Above it, Gray wrote Daddy Loves Addison & Avery in the snow. At that moment, he let go of everything and the tears starting falling. But they were soon replaced by a huge grin.

“I was thinking ‘Oh my God, I’ve actually accomplished this,’” he said.

He proudly got his picture taken in front of the big green sign and after spending about an hour at the top — at 19,340 feet — they started their descent.

 

THE DESCENT

Using their trekking poles, they could almost ski down the mountain. Flying down, he “ate it” once but was having a blast, he said. They made up 2,000 feet, gaining oxygen as they went, before stopping for lunch.

It started raining as they followed the zigzagging trail covered with slippery wet rocks. When they finally made it to the base camp, after a 15 1/2 hour day, Gray got his first really good night’s sleep on the trip.

“I could’ve slept on a bed of nails with a pillow of broken glass,” he said. “I was so exhausted.”

When he reached the bottom the next day, and the Jeep and a cold beer were waiting for him, he couldn’t believe it was over. After all of the anticipation and disbelief leading up to and during the climb, he was kind of sad to see it end, he said.

When asked what part was the best, it was obviously reaching the summit. But the second best thing was taking a scalding hot shower after seven days, he said.

Gray said the trip made him want to try more things that seemed impossible before. He already is planning a trip to the Rumble Room in Tennessee, the second largest cave room in the country, with another Men’s Health adventurer.

Climbing another mountain depends mostly on his girls, who are his first priority. The trip to climb Mount Kilimanjaro would have cost at least $10,000, he said, adding that it was once in a lifetime, at least until his girls are out of college.

“There is part of me that still wishes I was up on that mountain and still walking toward that magnificent sunrise, but there is also another part of me that is so glad to be home with my family and friends and sleeping in my own bed,” he said. “There is no place like home.”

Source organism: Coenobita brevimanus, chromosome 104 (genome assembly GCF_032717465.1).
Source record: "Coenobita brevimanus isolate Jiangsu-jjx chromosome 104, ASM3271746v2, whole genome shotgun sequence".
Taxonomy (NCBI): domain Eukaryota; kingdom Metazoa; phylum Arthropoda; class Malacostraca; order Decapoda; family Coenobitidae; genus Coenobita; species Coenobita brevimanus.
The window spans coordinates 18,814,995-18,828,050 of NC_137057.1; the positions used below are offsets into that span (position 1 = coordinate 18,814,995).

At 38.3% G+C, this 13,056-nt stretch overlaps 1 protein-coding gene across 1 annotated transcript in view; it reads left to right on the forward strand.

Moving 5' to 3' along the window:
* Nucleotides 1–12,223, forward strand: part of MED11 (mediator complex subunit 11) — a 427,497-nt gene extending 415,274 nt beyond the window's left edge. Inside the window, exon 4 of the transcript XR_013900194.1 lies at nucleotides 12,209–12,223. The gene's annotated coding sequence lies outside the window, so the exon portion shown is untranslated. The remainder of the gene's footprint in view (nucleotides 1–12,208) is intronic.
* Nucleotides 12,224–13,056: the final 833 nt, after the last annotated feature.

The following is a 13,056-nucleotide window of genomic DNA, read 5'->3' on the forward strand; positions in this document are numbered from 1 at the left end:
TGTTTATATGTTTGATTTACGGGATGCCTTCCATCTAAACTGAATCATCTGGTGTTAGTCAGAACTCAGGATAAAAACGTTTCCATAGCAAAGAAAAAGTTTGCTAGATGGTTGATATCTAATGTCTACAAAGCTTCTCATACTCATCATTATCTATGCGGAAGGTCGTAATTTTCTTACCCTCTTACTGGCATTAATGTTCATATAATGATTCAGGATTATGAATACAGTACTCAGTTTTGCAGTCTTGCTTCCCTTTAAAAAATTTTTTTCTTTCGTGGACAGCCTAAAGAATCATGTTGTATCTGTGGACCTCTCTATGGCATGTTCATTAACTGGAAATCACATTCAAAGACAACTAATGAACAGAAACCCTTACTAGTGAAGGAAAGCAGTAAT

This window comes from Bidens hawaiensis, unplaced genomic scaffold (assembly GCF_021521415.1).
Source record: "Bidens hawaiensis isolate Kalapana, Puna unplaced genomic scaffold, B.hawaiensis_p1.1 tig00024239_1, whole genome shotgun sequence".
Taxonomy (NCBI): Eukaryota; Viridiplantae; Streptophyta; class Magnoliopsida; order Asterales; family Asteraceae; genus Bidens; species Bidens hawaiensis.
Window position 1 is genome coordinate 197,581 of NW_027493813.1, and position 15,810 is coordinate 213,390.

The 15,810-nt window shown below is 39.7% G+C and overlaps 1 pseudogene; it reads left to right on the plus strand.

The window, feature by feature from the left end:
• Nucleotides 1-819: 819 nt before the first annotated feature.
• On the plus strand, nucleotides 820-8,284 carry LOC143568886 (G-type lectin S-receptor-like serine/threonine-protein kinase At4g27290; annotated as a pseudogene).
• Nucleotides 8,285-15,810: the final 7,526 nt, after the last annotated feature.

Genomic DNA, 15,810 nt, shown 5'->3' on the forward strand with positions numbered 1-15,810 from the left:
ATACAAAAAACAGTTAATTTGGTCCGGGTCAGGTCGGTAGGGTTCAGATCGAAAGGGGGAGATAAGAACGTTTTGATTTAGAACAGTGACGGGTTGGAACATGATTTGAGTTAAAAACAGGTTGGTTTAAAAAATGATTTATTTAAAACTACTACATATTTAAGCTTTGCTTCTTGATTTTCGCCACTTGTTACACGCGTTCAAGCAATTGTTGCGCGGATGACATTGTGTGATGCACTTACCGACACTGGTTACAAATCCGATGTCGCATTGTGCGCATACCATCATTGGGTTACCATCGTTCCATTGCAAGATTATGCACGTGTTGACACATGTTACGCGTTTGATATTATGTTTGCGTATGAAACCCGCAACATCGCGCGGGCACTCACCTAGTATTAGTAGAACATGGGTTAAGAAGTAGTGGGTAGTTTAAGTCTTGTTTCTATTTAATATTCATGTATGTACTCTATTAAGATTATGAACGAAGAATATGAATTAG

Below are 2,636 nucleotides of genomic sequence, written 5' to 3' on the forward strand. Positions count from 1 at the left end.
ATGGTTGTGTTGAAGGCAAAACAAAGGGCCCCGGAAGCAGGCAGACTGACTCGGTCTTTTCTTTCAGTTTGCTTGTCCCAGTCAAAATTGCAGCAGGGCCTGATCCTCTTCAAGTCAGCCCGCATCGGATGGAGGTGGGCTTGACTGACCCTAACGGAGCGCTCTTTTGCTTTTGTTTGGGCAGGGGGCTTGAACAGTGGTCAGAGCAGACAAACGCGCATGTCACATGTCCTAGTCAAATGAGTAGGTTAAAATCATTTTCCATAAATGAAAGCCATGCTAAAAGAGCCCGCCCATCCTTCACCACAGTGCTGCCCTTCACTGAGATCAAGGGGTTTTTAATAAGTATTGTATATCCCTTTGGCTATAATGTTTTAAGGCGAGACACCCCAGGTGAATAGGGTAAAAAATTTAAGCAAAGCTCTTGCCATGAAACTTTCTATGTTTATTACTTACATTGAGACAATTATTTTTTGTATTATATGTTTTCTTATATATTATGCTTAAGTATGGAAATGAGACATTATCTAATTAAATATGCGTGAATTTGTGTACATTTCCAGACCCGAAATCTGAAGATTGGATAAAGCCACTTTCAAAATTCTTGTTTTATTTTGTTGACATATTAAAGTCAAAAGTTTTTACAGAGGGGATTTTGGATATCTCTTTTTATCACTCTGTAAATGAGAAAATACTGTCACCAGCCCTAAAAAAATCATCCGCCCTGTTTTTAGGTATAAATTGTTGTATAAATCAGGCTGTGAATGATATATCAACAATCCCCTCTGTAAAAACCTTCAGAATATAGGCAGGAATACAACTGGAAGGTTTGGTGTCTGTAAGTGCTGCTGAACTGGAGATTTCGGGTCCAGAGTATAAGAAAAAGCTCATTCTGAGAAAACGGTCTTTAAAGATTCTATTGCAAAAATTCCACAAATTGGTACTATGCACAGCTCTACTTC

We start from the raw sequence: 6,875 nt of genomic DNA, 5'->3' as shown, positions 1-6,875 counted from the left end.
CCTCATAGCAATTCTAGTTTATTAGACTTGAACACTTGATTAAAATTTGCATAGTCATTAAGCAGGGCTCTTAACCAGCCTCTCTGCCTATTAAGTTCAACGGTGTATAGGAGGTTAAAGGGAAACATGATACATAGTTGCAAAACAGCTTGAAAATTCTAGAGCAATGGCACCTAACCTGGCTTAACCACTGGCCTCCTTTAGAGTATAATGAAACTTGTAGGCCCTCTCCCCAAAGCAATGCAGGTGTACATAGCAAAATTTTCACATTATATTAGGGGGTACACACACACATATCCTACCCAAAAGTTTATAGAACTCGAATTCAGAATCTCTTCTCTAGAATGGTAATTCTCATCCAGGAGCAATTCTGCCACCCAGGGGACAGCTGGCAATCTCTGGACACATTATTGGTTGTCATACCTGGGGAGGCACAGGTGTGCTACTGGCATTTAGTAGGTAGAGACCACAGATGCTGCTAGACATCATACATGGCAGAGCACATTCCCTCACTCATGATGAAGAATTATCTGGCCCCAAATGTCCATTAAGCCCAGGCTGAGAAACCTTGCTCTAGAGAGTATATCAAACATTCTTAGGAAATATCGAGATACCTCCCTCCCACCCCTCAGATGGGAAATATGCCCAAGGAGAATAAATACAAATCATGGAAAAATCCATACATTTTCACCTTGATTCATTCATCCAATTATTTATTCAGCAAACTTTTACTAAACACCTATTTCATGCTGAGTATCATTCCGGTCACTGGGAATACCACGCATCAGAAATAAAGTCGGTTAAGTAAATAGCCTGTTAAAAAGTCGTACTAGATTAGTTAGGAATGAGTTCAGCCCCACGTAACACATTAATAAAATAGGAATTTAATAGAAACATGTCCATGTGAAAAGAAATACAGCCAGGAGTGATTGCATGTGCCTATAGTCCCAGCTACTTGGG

month later, Justin Gray still can’t believe he was chosen to take one of the greatest adventures in his life during one of his most difficult times.

Gray, 35, a mechanical engineer who works for Chicago Bridge & Iron Co. (CB&I) in Tyler, was one of two men chosen by Men’s Health magazine to be trained in California to climb Mount Kilimanjaro in Africa.

An article written by Eric Adams and videos of Gray and Colt Smith, of Utah, training and climbing the mountain can be found atwww.menshealth.com .

Throughout the adventure, Gray wondered why he deserved to go on such a journey. But after returning home and processing what happened, he thought maybe it was meant for him. It couldn’t have happened at a better time — while he was going through a divorce.

“Maybe some things do happen for a reason, to help shape us into whom we are and who we are going to be,” Gray said. “When I look back 30 years from now, I know I can say that standing atop that summit was undeniably one of those life-altering moments, and I am eternally grateful for it.”

Gray knows it helped steer him back on course and put him on another path.

“I don’t know where this path will take me but … I am looking forward to it,” he said. “And this trip has helped open my eyes to a whole new world.”

Gray wasn’t surprised he made it to the summit — 19,340 feet. However, he was shocked at the outpouring of emotions he felt standing on top of Mount Kilimanjaro.

“From joy to sadness, from triumph to relief, from agony to ecstasy — it was a tidal wave that was so overwhelming words don’t begin to do it justice,” he said. “It was simply amazing.”

 

THE ADVENTURE